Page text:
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Current Digest of the Russian Press: Letter From the Editors #45

Letter From the Editors: Nov. 7-13, 2016



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Issue #45 Letter From the Editors
Issue #45 Table of Contents

The Shock Felt Round the World: The Trump Victory and Its Reverberations.


America is definitely the main focus of this week’s news from Russia. In our first feature, Russian commentators give their takes on how Donald Trump achieved his surprising presidential win and what it means for US democracy. Andrei Movchan argues that the sector that won Trump the election was neither the rich nor the poor, but the middle class, led by the small and medium-sized business sector. One observation shared by all of the commentators: The upset of Hillary Clinton, who represents a political dynasty, proved that democracy really does exist in America (although all of the writers acknowledge that Trump’s victory was narrow and that the Electoral College in a few swing states put him over the top).


Dmitry Oreshkin writes in Novaya gazeta that Trump’s win is part of a “global backlash” exemplified by Brexit, European nationalism and the continuing popularity of Putin in Russia. However, making an implicit contrast with the latter, he concludes: “America has one distinct advantage – it isn’t afraid of making mistakes, since it always has a way of rectifying them through fair elections.”


Speaking of Russia, how is Trump’s victory likely to affect it? Belying the sanguine tone of the analysts above, Mikhail Fishman writes: “The US political system has failed at its core. The bulwark of liberal democracy is sinking.” He acknowledges that this turn of events is good for Putin (who might “start seeing himself as the first among equals on the global scene”), but laments that it’s bad for Russia: “The hope for change in Russia has just been buried in the voting booths of Florida, Michigan and North Carolina.” Oleg Kashin riffs sarcastically on much the same theme, pointing out similarities between the conservative heartlands of America and Russia (he even uses the term “rednecks” to describe both!). The lesson he draws from Trump’s victory over the liberal Clinton is that the “creative class” – the progressive intellectuals who are numerically in the minority, in both countries – must find a way to connect with the “redneck” majority. He ends on a hopeful note: “The Americans***will likely solve [this problem], and we will look to them and solve it here, too.”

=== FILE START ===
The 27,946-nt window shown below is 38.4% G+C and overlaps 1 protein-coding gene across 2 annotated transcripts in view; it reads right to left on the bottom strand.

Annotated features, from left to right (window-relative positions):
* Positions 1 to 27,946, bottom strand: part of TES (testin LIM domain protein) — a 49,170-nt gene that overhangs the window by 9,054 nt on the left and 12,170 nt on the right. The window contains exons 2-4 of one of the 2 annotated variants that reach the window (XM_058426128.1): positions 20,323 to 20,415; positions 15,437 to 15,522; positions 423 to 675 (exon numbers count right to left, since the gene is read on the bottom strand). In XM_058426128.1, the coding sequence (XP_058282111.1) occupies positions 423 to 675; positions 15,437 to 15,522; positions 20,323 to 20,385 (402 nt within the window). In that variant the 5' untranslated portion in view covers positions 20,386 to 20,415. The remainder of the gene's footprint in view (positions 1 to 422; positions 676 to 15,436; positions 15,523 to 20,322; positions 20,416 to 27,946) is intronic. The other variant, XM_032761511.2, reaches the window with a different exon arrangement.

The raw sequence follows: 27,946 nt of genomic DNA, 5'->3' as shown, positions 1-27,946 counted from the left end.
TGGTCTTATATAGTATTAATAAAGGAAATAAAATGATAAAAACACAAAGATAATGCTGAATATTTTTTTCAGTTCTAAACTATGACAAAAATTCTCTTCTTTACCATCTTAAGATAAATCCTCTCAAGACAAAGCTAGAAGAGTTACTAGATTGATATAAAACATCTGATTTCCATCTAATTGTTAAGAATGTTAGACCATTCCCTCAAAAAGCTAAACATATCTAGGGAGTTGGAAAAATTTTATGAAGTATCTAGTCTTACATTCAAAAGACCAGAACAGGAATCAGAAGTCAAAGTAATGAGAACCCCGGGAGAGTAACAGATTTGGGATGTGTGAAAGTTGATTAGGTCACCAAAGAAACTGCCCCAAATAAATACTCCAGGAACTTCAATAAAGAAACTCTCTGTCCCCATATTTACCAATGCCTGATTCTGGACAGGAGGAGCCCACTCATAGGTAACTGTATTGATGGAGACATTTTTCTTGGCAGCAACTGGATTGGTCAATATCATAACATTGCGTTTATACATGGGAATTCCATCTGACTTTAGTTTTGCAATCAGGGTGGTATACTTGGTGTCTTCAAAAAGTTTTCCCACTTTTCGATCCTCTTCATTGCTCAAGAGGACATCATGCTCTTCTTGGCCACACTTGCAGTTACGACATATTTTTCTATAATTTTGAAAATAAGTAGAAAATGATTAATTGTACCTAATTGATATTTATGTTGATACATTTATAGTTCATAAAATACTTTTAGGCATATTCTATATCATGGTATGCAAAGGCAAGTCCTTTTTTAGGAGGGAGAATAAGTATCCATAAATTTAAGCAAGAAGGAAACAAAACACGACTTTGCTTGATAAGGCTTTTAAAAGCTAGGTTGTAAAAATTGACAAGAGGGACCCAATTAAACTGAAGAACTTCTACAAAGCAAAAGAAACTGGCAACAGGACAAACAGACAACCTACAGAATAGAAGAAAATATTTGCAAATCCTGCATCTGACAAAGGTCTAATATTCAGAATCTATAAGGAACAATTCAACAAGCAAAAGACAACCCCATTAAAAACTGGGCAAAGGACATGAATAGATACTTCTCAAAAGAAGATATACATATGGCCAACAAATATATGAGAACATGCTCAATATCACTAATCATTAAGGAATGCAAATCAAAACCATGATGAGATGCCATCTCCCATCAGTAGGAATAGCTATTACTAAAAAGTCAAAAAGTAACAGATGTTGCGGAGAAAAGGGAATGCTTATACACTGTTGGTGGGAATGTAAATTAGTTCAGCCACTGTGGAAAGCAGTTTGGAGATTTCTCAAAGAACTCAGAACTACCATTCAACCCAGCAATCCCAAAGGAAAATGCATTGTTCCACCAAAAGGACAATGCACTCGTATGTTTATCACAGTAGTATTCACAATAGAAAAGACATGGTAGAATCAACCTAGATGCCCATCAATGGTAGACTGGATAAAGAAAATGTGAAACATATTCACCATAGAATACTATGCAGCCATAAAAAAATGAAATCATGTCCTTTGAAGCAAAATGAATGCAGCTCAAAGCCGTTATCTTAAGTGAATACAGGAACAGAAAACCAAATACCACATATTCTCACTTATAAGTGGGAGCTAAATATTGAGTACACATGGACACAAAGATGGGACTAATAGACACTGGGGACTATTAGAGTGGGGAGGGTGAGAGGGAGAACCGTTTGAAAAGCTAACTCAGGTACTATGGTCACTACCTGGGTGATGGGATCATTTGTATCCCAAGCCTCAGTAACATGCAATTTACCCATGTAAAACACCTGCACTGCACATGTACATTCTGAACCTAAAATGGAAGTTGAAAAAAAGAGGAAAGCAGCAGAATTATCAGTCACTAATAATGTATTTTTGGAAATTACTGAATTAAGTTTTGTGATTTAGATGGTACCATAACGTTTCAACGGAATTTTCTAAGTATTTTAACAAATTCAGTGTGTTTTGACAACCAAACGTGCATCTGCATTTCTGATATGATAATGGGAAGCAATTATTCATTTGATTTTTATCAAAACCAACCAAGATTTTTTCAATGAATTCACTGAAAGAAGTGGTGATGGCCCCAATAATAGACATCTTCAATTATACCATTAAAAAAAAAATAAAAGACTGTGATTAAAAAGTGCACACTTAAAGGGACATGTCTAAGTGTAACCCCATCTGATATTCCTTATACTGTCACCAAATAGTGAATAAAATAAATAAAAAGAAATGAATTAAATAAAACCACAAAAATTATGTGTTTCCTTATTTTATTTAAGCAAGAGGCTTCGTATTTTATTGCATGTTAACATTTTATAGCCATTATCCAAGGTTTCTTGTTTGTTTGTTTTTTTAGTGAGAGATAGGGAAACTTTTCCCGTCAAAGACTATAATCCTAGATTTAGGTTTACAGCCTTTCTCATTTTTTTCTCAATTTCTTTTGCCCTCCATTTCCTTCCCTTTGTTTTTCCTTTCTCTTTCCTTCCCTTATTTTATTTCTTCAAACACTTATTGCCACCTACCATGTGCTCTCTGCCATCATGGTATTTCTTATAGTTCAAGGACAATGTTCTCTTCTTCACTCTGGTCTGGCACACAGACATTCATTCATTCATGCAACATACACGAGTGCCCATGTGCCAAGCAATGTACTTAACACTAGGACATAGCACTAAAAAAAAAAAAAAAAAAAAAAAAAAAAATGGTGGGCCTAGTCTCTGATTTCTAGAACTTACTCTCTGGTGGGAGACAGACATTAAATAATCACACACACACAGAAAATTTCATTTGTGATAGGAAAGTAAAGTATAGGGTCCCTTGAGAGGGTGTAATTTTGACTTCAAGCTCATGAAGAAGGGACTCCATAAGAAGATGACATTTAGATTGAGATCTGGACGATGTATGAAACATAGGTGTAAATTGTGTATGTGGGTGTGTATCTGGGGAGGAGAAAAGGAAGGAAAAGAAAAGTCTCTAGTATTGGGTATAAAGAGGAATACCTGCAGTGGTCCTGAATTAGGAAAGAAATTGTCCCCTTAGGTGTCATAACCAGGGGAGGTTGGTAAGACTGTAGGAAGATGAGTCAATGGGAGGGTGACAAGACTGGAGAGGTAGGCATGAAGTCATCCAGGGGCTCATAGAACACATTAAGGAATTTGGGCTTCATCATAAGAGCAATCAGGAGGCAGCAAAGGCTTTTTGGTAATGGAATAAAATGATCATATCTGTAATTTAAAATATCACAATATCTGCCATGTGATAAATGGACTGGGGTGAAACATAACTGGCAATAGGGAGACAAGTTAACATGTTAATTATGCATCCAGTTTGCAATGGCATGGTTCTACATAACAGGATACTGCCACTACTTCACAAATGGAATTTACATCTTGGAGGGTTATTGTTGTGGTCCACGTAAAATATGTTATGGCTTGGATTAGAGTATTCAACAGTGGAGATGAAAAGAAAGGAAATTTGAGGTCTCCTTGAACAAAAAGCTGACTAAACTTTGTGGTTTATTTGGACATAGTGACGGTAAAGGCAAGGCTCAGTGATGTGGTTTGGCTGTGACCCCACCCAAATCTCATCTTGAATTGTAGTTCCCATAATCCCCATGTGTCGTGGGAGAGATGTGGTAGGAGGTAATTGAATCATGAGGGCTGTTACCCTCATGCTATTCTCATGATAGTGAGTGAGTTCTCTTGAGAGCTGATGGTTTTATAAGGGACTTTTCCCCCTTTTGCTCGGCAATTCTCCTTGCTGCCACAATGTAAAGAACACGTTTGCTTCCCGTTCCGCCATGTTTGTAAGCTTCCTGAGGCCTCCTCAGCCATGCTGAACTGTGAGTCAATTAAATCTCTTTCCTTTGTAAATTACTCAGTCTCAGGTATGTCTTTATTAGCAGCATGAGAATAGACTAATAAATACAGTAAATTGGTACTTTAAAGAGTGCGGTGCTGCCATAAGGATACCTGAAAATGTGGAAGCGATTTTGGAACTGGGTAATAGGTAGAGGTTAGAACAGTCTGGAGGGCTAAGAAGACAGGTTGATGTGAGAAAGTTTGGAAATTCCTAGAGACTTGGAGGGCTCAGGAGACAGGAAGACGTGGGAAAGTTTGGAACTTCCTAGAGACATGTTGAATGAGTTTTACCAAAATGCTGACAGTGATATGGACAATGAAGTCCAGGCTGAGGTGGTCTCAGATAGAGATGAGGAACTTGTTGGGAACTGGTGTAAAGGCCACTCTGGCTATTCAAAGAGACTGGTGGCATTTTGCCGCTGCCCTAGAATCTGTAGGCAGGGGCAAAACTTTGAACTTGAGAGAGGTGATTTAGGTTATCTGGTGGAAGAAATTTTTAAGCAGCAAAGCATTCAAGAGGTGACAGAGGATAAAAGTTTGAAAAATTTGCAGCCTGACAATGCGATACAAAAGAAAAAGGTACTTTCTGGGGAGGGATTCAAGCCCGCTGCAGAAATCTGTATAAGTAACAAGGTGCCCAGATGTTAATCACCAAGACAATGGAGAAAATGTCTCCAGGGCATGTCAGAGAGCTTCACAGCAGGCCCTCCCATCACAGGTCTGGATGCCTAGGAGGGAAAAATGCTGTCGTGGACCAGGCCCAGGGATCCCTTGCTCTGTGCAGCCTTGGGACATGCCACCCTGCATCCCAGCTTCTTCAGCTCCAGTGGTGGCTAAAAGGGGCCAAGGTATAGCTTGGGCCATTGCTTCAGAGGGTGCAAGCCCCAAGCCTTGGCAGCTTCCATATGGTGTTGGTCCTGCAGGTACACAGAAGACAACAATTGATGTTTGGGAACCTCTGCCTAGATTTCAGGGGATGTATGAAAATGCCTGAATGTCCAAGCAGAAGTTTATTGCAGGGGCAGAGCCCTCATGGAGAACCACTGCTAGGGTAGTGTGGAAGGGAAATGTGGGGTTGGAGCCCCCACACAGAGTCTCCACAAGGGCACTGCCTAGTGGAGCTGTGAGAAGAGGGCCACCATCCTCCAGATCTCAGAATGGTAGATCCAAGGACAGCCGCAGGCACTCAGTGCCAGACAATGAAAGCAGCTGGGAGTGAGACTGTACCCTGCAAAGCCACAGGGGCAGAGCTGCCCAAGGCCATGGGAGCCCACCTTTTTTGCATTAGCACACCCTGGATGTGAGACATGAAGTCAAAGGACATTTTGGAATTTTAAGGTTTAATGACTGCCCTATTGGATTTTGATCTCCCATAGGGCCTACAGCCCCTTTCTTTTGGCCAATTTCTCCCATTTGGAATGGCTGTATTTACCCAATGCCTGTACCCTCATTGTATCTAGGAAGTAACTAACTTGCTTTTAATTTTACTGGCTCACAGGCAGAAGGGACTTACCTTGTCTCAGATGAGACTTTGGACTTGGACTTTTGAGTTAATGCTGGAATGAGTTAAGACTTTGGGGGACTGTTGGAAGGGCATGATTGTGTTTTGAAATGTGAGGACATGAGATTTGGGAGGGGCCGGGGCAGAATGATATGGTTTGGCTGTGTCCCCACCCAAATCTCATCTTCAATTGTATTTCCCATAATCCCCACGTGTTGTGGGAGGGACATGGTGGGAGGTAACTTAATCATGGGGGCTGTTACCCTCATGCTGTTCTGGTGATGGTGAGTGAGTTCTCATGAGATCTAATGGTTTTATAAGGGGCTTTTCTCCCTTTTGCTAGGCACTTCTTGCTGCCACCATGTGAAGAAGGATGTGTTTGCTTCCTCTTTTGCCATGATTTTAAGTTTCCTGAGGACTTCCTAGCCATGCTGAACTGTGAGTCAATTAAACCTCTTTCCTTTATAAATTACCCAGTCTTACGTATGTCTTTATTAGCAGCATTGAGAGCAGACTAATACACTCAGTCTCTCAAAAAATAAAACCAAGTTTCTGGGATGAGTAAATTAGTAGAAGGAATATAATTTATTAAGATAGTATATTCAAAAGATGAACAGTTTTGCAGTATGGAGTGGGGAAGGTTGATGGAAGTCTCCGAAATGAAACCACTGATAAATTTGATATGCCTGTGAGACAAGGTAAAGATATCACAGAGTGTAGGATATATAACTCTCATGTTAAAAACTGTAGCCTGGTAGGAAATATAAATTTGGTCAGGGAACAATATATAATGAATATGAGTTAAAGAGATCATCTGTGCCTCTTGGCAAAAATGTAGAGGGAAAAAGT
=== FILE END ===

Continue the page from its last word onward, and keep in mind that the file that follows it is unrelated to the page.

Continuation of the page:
Coincidentally (or not?), Russia’s most notorious former political prisoner, Mikhail Khodorkovsky, has just published a mission statement for his Open Russia organization that does not take any overt cues from America. In fact, the plan strictly depends on Russia’s domestic trajectory: Specifically, it assumes that the Putin regime will inevitably fall (sooner or later) and that Putin’s successor (no matter who) will fail to move the country forward. This impasse will set the stage for reforms, focused entirely on the domestic scene: a stronger parliament, independent courts and a demonopolized economy, to name a few.


As for the international scene, Col. Gen. Leonid Ivashov, head of the Russian Academy of Geopolitical Problems, makes his own predictions in a Rossiiskaya gazeta interview: “The world today is standing on the threshold of changing from a unipolar to a multipolar world order.*** And this clash between the two geopolitical projects is also evident in US society, which clearly manifested itself during the presidential election campaign.” In other words, Trump’s victory means the US will step back from global military dominance (a stance that Ivashov sees as represented by the Hillary Clinton establishment).

However, says military analyst Aleksandr Kanshin in an interview with Nezavisimaya gazeta, Trump’s victory will not prompt an “immediate U-turn” in US military policy. Will Trump disband NATO, given his strident criticism of the alliance during his campaign? Hard to say, Kanshin responds. “One can only hope that Russian-US relations would finally improve, including when it comes to global security issues.” Paradoxically, from a Russian standpoint, America’s electoral shakeup could make the world more stable. Stranger things have happened.


Laurence Bogoslaw,

Copy Editor

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